Attorneys for Trump allegedly edited and changed Cohen’s testimony the first time he appeared before Congress in 2017. According to Cohen, Trump’s lawyer Jay Sekulow allegedly made changes and additions to Cohen’s testimony surrounding the timing of the Trump Tower Moscow negotiations before Cohen delivered the statement to lawmakers. Cohen originally said those negotiations surrounding the tower project ended in January 2016 but the negotiations may have lasted far longer.
In November last year, Cohen said he had lied about the timing in his initial testimony, adding that the negotiations had actually lasted through June 2016, around the time of the Republican National Convention (however, Rudy Giuliani, Trump’s lawyer on the Russia probe, has said the negotiations may have lasted even longer than that, up through Trump’s election in November that year). Sekulow has since denied these claims.
NEW: Statement from Jay Sekulow, Counsel to the President:
“Today’s testimony by Michael Cohen that attorneys for the President edited or changed his statement to Congress to alter the duration of the Trump Tower Moscow negotiations is completely false.”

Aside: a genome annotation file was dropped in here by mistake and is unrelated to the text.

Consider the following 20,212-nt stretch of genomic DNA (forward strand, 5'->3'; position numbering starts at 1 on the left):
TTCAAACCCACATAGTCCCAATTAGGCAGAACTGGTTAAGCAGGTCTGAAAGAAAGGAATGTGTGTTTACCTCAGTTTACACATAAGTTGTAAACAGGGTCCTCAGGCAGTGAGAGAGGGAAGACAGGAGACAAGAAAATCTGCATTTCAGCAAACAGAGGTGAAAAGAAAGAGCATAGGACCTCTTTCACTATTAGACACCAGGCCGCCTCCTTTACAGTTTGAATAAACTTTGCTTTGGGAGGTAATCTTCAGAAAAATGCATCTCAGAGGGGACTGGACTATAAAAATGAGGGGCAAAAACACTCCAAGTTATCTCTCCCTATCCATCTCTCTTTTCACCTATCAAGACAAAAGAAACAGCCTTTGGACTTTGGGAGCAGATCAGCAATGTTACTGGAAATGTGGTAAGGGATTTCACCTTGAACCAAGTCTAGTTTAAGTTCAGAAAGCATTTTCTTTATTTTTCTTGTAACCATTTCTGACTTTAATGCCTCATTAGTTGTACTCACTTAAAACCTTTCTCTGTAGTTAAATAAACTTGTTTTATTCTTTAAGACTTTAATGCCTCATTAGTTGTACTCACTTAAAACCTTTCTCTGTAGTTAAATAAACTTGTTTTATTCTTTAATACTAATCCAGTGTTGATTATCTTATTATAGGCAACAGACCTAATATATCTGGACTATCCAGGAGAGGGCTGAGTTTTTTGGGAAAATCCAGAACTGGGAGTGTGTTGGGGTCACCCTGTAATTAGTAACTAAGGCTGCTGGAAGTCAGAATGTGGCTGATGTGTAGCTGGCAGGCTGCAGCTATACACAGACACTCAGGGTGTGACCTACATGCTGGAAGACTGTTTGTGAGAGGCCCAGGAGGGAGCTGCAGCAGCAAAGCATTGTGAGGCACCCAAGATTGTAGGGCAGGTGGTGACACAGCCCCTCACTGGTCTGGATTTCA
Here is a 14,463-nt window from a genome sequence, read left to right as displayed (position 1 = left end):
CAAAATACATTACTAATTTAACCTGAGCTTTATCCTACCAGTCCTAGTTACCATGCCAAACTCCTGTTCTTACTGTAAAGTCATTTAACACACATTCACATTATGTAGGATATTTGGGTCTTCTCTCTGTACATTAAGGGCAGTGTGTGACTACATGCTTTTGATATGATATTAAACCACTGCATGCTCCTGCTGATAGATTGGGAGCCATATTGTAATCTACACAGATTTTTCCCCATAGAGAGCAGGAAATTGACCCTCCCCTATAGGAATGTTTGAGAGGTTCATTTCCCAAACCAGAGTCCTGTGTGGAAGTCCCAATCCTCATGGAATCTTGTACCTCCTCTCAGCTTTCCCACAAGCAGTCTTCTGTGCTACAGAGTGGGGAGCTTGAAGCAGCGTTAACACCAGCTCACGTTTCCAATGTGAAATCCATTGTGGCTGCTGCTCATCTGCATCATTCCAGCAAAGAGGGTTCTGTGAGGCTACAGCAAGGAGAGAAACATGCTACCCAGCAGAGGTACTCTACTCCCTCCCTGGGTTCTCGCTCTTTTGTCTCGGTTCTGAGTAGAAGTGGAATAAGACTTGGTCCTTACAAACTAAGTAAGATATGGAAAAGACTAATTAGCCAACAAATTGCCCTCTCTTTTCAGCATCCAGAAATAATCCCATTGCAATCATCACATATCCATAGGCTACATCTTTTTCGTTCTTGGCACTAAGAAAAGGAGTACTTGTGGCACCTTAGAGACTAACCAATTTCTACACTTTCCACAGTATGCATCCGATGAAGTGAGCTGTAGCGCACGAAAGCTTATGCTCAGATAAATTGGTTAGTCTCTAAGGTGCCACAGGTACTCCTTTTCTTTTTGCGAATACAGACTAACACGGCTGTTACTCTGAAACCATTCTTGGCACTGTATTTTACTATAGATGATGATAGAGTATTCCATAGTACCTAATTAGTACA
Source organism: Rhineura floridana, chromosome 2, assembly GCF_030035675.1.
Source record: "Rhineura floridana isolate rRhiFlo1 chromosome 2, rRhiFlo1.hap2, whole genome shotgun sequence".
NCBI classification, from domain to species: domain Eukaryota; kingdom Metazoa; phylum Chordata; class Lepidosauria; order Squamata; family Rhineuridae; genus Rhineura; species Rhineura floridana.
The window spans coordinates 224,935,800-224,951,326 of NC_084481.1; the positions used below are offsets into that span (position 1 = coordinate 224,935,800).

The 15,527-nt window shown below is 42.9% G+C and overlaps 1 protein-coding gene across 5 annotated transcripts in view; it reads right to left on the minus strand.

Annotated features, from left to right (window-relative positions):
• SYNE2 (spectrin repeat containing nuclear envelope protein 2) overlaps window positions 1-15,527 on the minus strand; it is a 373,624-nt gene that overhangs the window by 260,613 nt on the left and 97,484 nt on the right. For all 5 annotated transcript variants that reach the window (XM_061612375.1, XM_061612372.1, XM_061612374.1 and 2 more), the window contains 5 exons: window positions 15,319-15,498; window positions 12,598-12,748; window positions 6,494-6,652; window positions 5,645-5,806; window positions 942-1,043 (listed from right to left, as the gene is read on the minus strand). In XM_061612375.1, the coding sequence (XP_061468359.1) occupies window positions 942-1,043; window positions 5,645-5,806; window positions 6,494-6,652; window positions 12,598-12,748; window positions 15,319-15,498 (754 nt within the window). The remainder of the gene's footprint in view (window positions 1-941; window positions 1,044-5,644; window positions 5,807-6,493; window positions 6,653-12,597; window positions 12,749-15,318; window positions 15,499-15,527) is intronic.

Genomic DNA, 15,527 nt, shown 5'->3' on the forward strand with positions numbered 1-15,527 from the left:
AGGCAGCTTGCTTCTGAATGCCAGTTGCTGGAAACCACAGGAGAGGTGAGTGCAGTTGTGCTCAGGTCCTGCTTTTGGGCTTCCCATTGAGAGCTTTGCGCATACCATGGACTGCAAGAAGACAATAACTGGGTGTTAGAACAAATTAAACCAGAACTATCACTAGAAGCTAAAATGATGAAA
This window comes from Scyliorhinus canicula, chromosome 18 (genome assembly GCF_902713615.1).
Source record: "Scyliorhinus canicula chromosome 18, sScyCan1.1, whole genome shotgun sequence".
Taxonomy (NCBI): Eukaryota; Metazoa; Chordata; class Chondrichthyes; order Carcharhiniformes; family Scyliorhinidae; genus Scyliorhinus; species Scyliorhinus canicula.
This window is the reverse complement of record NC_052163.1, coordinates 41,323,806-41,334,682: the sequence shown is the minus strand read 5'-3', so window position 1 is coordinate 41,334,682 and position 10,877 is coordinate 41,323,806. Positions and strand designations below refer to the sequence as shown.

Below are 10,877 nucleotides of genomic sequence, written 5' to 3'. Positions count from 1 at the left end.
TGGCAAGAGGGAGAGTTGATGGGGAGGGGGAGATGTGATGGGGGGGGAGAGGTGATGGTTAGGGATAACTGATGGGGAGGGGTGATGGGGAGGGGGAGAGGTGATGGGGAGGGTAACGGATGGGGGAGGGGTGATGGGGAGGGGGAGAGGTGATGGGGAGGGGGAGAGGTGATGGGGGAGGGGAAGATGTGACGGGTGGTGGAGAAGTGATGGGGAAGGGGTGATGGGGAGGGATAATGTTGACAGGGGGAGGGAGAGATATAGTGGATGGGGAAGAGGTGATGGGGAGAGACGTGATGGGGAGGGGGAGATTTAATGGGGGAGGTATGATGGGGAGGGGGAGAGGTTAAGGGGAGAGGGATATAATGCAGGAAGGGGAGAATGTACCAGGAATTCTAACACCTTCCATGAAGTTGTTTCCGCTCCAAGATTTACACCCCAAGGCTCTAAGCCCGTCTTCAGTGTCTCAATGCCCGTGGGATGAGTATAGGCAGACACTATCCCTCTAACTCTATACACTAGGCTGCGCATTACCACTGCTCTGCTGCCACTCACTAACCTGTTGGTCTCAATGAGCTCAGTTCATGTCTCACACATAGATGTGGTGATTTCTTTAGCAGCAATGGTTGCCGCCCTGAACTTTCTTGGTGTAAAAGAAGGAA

— Maggie Haberman (@maggieNYT) February 27, 2019
Cohen claimed federal prosecutors are currently investigating an as-of-yet unknown crime that involves Trump. During his testimony Wednesday, Cohen acknowledged that federal prosecutors in New York were probing a separate crime allegedly involving Trump, about which he was not at liberty to speak. When pressed, Cohen said the matter was being looked at by the Southern District of New York.
It’s not clear exactly which crime Cohen is referring to. However, his answer came in response to a question from Rep. Raja Krishnamoorthi (D-IL), who asked if there was “any other wrongdoing or illegal act that you are aware of regarding Donald Trump that we haven’t yet discussed today[.]”
Cohen additionally claimed in his testimony on Wednesday that covering up Trump’s crimes was effectively part of the job description at the Trump Organization.
“Everybody’s job at the Trump Organization is to protect Mr. Trump,” Cohen said. “Every day, most of us knew we were coming in and we were going to lie for him on something. And that became the norm, and that’s exactly what’s happening right now in this country.”